STUDIES of the physiology and water relations of desert birds have dealt with a few carinate species1, but practically nothing is yet known of the adaptations of the ostrich Struthio camelus L. to hot, dry environments. Because it is large, the ostrich cannot obtain shelter from the rigours of its environment in the manner of smaller birds, but we have found it to possess salt-excretory nasal glands which enable it to utilize saline water. At least one subspecies, S. camelus massaicus, frequents the neighbourhood of salt and soda lakes2. It has been suggested that ostriches can exist on dry or succulent food without needing free water, but no experiments have previously been carried out to confirm this. We are therefore investigating the water economy of S. camelus in the Sudan.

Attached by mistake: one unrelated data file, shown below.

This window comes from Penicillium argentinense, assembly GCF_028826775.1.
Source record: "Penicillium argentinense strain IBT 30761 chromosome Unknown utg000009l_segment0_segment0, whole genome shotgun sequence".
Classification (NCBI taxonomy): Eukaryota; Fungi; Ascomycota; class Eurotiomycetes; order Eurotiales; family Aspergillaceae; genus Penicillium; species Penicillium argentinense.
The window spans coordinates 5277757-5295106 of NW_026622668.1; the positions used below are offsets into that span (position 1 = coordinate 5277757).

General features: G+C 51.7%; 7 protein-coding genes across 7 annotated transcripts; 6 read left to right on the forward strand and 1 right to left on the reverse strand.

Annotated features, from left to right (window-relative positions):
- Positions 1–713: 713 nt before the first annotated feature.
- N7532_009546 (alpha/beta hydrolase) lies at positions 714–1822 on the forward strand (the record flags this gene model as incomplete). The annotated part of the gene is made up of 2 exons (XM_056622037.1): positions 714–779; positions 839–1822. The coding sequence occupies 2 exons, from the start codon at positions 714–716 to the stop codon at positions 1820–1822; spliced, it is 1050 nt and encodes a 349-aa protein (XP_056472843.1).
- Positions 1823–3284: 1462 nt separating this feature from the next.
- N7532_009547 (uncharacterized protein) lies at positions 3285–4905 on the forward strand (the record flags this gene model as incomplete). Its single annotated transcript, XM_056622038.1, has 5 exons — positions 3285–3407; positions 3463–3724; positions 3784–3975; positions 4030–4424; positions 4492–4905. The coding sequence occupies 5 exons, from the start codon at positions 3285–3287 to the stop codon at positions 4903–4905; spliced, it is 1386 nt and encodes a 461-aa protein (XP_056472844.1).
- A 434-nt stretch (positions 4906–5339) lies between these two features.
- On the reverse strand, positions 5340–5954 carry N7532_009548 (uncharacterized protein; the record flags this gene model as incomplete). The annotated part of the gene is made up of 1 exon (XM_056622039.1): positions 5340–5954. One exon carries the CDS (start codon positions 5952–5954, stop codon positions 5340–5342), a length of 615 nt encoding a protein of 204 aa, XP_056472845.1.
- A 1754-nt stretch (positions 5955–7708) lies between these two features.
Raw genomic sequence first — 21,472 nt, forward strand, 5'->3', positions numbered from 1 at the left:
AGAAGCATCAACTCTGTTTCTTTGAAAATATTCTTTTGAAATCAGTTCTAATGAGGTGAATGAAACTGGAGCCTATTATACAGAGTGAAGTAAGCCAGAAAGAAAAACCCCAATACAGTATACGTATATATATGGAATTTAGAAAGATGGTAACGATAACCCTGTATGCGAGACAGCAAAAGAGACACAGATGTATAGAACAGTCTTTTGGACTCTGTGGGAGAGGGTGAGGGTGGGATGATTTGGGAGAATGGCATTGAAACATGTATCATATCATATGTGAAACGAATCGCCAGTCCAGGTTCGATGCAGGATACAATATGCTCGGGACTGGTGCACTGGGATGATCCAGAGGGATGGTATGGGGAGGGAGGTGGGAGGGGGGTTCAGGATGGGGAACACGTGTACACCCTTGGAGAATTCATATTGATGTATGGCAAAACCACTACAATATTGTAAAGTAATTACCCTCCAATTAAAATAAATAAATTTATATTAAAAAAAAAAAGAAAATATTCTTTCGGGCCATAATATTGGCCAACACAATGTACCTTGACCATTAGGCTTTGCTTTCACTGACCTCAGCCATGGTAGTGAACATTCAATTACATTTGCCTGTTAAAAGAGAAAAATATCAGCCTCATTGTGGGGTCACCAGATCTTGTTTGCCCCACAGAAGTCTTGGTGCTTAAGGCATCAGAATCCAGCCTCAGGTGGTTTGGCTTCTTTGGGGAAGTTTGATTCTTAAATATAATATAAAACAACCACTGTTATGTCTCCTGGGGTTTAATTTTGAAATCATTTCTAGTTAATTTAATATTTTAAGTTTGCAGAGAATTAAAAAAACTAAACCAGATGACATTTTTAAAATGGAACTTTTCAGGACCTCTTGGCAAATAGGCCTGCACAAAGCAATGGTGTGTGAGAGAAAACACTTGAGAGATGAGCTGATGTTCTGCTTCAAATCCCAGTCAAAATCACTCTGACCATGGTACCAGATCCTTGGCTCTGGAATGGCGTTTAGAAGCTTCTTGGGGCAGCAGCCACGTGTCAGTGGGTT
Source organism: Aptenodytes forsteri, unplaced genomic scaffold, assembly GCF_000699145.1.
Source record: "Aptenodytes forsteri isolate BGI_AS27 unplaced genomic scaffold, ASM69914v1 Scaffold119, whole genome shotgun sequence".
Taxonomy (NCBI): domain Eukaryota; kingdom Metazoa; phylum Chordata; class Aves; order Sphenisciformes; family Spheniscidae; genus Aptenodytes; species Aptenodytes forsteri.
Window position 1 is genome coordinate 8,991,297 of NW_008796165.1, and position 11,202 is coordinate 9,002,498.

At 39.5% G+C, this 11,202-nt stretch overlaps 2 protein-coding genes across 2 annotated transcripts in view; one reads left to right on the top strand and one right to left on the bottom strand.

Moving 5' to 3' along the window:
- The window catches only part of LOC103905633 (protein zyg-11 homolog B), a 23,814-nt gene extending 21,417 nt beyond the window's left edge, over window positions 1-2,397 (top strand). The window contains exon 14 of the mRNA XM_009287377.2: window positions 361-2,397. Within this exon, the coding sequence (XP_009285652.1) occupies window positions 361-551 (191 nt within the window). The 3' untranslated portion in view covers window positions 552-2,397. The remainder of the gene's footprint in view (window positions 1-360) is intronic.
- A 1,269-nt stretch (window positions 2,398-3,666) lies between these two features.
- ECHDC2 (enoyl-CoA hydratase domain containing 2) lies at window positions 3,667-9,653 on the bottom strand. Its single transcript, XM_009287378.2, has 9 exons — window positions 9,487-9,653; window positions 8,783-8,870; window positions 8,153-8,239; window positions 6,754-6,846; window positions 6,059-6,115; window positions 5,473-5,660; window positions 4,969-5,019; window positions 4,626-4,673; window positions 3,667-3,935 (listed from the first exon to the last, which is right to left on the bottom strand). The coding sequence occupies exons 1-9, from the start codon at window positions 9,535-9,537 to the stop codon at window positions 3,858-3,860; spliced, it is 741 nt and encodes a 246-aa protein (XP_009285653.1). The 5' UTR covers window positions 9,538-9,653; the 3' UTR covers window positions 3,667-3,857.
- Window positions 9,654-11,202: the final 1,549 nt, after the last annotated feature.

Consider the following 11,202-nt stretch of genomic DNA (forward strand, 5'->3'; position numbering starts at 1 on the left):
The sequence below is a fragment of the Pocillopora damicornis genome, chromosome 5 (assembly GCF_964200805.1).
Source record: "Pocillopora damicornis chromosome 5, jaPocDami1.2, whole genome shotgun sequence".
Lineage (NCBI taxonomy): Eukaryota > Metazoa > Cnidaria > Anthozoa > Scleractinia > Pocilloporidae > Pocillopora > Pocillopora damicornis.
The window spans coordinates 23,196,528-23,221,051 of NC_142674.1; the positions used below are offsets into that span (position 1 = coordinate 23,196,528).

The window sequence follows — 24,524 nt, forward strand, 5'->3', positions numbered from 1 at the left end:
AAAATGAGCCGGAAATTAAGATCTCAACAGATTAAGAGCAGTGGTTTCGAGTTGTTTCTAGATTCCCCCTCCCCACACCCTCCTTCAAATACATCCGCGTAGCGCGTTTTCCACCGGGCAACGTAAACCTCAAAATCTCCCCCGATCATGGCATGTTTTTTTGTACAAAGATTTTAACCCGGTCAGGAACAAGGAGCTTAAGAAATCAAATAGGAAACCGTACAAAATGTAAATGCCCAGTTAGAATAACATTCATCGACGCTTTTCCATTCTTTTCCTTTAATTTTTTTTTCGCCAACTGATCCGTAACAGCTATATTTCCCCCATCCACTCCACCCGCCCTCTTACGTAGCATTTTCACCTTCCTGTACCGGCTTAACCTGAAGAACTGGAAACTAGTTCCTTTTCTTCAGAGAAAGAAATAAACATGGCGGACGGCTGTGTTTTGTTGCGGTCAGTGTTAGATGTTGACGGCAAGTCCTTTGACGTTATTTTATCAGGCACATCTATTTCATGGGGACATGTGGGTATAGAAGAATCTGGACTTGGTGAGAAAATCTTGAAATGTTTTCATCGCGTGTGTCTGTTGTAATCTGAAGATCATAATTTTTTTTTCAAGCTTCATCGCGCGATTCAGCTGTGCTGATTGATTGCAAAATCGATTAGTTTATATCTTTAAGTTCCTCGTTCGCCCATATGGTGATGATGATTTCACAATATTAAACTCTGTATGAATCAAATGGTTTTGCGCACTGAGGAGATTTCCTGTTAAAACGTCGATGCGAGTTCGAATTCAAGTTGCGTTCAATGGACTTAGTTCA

Dawson, W. R., and Schmidt-Nielsen, K., in Adaptation to the Environment (edit. by Dill, D. B.), Handbook of Physiology, Sect. 4, 481 (Amer. Physiol. Soc., Washington, D.C., 1964).
Schmidt-Nielsen, K., Desert Animals (Oxford Univ. Press, 1964).
Ghobrial, L. I., and Cloudsley-Thompson, J. L., Nature, 212, 306 (1966).
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CLOUDSLEY-THOMPSON, J., MOHAMED, E. Water Economy of the Ostrich. Nature 216, 1040 (1967). https://doi.org/10.1038/2161040a0
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